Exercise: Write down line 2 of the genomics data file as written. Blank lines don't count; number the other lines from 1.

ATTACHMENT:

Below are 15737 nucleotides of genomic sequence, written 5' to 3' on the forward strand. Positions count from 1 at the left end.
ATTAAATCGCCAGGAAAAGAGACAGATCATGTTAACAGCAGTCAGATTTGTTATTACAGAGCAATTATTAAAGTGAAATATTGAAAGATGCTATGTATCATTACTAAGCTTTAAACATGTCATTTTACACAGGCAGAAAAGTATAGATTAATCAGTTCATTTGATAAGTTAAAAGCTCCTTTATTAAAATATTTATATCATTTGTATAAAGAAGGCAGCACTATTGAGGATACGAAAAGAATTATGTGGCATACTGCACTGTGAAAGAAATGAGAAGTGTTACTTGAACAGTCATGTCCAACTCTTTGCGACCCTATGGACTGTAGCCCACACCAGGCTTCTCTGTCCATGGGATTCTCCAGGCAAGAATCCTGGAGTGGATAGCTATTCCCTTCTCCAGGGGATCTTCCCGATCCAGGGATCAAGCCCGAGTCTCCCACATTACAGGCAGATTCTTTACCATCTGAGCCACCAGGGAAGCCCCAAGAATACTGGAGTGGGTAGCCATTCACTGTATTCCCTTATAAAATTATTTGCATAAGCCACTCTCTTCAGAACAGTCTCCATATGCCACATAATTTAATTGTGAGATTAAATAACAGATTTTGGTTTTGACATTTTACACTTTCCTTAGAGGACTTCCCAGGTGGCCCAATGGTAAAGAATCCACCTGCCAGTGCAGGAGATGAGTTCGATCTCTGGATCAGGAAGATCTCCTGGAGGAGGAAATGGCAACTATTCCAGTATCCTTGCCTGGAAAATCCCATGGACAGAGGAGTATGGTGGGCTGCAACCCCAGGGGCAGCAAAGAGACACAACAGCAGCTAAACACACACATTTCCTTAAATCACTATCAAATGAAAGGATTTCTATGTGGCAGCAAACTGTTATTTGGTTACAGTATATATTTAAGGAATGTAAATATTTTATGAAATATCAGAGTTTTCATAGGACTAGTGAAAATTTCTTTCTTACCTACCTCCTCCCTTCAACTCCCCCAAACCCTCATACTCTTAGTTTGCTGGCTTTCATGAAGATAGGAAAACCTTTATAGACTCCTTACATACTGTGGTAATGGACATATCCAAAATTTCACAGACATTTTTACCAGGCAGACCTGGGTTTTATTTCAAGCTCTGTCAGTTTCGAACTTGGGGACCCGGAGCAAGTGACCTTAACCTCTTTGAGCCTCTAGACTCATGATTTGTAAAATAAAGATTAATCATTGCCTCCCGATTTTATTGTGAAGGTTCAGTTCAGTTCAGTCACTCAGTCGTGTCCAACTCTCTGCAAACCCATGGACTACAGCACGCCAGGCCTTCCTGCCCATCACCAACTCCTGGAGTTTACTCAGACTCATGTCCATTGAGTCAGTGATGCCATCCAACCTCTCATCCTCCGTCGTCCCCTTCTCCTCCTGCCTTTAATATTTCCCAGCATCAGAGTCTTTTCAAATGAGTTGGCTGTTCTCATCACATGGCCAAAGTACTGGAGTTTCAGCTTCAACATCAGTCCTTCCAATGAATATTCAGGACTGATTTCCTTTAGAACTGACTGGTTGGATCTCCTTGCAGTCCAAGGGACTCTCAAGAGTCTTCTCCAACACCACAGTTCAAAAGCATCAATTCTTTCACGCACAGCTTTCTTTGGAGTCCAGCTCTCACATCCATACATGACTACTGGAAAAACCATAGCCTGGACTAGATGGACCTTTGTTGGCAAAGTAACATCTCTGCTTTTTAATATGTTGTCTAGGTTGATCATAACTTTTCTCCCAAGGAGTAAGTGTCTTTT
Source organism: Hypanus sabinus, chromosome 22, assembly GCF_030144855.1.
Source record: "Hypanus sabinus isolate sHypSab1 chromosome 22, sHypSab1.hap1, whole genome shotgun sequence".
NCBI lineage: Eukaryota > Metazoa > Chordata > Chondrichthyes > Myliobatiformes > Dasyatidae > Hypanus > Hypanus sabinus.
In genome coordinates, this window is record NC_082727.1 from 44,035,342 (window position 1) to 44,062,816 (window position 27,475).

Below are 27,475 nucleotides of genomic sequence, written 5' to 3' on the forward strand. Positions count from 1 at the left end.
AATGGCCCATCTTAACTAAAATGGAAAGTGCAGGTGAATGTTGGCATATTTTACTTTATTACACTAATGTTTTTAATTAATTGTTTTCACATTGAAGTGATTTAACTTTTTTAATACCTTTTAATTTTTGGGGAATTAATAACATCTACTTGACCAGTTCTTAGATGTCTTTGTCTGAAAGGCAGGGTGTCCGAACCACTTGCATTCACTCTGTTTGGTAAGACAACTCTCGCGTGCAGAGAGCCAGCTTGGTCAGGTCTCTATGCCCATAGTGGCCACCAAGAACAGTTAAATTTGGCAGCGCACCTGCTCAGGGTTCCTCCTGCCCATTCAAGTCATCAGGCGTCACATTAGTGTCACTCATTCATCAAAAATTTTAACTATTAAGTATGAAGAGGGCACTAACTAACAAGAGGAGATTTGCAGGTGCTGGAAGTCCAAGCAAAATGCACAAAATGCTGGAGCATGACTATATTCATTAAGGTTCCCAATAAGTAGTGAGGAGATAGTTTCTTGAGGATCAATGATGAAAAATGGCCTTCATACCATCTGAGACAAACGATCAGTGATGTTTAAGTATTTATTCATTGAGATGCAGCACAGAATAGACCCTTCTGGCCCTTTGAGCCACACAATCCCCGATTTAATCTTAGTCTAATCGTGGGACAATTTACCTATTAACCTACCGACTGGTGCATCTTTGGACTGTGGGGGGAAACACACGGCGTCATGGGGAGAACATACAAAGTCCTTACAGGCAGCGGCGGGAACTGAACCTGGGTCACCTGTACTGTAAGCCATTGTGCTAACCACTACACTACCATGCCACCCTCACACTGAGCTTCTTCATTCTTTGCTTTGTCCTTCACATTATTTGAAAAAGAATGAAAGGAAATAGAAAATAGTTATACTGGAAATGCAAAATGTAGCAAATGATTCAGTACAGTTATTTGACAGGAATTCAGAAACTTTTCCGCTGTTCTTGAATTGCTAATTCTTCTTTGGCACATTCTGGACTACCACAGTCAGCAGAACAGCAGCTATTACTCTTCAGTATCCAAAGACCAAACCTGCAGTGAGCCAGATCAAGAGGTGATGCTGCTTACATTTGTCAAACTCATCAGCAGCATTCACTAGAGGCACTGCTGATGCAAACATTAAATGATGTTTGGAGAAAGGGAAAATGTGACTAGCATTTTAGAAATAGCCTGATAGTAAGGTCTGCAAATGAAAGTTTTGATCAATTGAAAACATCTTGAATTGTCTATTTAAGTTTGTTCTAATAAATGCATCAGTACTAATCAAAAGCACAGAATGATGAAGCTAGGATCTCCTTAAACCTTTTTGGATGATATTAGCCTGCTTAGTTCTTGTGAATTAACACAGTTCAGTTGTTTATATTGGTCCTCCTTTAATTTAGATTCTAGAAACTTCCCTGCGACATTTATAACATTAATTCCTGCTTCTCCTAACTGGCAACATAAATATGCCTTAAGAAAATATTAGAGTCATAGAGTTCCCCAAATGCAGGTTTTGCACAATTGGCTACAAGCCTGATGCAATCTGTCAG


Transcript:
ATTAAATCGCCAGGAAAAGAGACAGATCATGTTAACAGCAGTCAGATTTGTTATTACAGAGCAATTATTAAAGTGAAATATTGAAAGATGCTATGTATCATTACTAAGCTTTAAACATGTCATTTTACACAGGCAGAAAAGTATAGATTAATCAGTTCATTTGATAAGTTAAAAGCTCCTTTATTAAAATATTTATATCATTTGTATAAAGAAGGCAGCACTATTGAGGATACGAAAAGAATTATGTGGCATACTGCACTGTGAAAGAAATGAGAAGTGTTACTTGAACAGTCATGTCCAACTCTTTGCGACCCTATGGACTGTAGCCCACACCAGGCTTCTCTGTCCATGGGATTCTCCAGGCAAGAATCCTGGAGTGGATAGCTATTCCCTTCTCCAGGGGATCTTCCCGATCCAGGGATCAAGCCCGAGTCTCCCACATTACAGGCAGATTCTTTACCATCTGAGCCACCAGGGAAGCCCCAAGAATACTGGAGTGGGTAGCCATTCACTGTATTCCCTTATAAAATTATTTGCATAAGCCACTCTCTTCAGAACAGTCTCCATATGCCACATAATTTAATTGTGAGATTAAATAACAGATTTTGGTTTTGACATTTTACACTTTCCTTAGAGGACTTCCCAGGTGGCCCAATGGTAAAGAATCCACCTGCCAGTGCAGGAGATGAGTTCGATCTCTGGATCAGGAAGATCTCCTGGAGGAGGAAATGGCAACTATTCCAGTATCCTTGCCTGGAAAATCCCATGGACAGAGGAGTATGGTGGGCTGCAACCCCAGGGGCAGCAAAGAGACACAACAGCAGCTAAACACACACATTTCCTTAAATCACTATCAAATGAAAGGATTTCTATGTGGCAGCAAACTGTTATTTGGTTACAGTATATATTTAAGGAATGTAAATATTTTATGAAATATCAGAGTTTTCATAGGACTAGTGAAAATTTCTTTCTTACCTACCTCCTCCCTTCAACTCCCCCAAACCCTCATACTCTTAGTTTGCTGGCTTTCATGAAGATAGGAAAACCTTTATAGACTCCTTACATACTGTGGTAATGGACATATCCAAAATTTCACAGACATTTTTACCAGGCAGACCTGGGTTTTATTTCAAGCTCTGTCAGTTTCGAACTTGGGGACCCGGAGCAAGTGACCTTAACCTCTTTGAGCCTCTAGACTCATGATTTGTAAAATAAAGATTAATCATTGCCTCCCGATTTTATTGTGAAGGTTCAGTTCAGTTCAGTCACTCAGTCGTGTCCAACTCTCTGCAAACCCATGGACTACAGCACGCCAGGCCTTCCTGCCCATCACCAACTCCTGGAGTTTACTCAGACTCATGTCCATTGAGTCAGTGATGCCATCCAACCTCTCATCCTCCGTCGTCCCCTTCTCCTCCTGCCTTTAATATTTCCCAGCATCAGAGTCTTTTCAAATGAGTTGGCTGTTCTCATCACATGGCCAAAGTACTGGAGTTTCAGCTTCAACATCAGTCCTTCCAATGAATATTCAGGACTGATTTCCTTTAGAACTGACTGGTTGGATCTCCTTGCAGTCCAAGGGACTCTCAAGAGTCTTCTCCAACACCACAGTTCAAAAGCATCAATTCTTTCACGCACAGCTTTCTTTGGAGTCCAGCTCTCACATCCATACATGACTACTGGAAAAACCATAGCCTGGACTAGATGGACCTTTGTTGGCAAAGTAACATCTCTGCTTTTTAATATGTTGTCTAGGTTGATCATAACTTTTCTCCCAAGGAGTAAGTGTCTTTT